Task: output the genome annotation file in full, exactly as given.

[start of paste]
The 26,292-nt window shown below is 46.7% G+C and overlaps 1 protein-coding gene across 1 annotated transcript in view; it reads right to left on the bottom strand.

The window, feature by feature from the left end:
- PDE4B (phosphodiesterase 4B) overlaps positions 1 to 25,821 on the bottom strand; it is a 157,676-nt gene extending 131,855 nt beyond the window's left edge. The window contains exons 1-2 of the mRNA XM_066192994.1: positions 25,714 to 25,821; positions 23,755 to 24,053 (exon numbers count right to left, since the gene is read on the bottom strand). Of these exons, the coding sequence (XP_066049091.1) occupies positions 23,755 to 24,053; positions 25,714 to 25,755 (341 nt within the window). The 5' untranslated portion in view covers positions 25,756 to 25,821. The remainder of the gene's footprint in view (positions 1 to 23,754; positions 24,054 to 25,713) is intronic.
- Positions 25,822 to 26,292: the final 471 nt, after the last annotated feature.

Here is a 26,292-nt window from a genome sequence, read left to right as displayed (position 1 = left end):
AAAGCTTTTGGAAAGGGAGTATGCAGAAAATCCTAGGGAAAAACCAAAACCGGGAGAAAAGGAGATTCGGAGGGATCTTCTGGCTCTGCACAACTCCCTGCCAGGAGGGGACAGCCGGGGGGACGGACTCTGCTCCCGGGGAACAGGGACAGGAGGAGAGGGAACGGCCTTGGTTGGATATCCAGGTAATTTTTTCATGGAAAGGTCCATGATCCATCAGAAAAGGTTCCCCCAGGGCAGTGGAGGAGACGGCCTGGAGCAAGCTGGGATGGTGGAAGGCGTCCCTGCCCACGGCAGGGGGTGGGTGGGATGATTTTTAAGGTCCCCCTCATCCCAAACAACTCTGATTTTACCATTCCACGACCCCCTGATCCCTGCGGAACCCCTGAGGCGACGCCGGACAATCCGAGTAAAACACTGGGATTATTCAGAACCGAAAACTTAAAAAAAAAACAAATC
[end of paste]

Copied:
The 26,292-nt window shown below is 46.7% G+C and overlaps 1 protein-coding gene across 1 annotated transcript in view; it reads right to left on the bottom strand.

The window, feature by feature from the left end:
- PDE4B (phosphodiesterase 4B) overlaps positions 1 to 25,821 on the bottom strand; it is a 157,676-nt gene extending 131,855 nt beyond the window's left edge. The window contains exons 1-2 of the mRNA XM_066192994.1: positions 25,714 to 25,821; positions 23,755 to 24,053 (exon numbers count right to left, since the gene is read on the bottom strand). Of these exons, the coding sequence (XP_066049091.1) occupies positions 23,755 to 24,053; positions 25,714 to 25,755 (341 nt within the window). The 5' untranslated portion in view covers positions 25,756 to 25,821. The remainder of the gene's footprint in view (positions 1 to 23,754; positions 24,054 to 25,713) is intronic.
- Positions 25,822 to 26,292: the final 471 nt, after the last annotated feature.

Here is a 26,292-nt window from a genome sequence, read left to right as displayed (position 1 = left end):
AAAGCTTTTGGAAAGGGAGTATGCAGAAAATCCTAGGGAAAAACCAAAACCGGGAGAAAAGGAGATTCGGAGGGATCTTCTGGCTCTGCACAACTCCCTGCCAGGAGGGGACAGCCGGGGGGACGGACTCTGCTCCCGGGGAACAGGGACAGGAGGAGAGGGAACGGCCTTGGTTGGATATCCAGGTAATTTTTTCATGGAAAGGTCCATGATCCATCAGAAAAGGTTCCCCCAGGGCAGTGGAGGAGACGGCCTGGAGCAAGCTGGGATGGTGGAAGGCGTCCCTGCCCACGGCAGGGGGTGGGTGGGATGATTTTTAAGGTCCCCCTCATCCCAAACAACTCTGATTTTACCATTCCACGACCCCCTGATCCCTGCGGAACCCCTGAGGCGACGCCGGACAATCCGAGTAAAACACTGGGATTATTCAGAACCGAAAACTTAAAAAAAAAACAAATC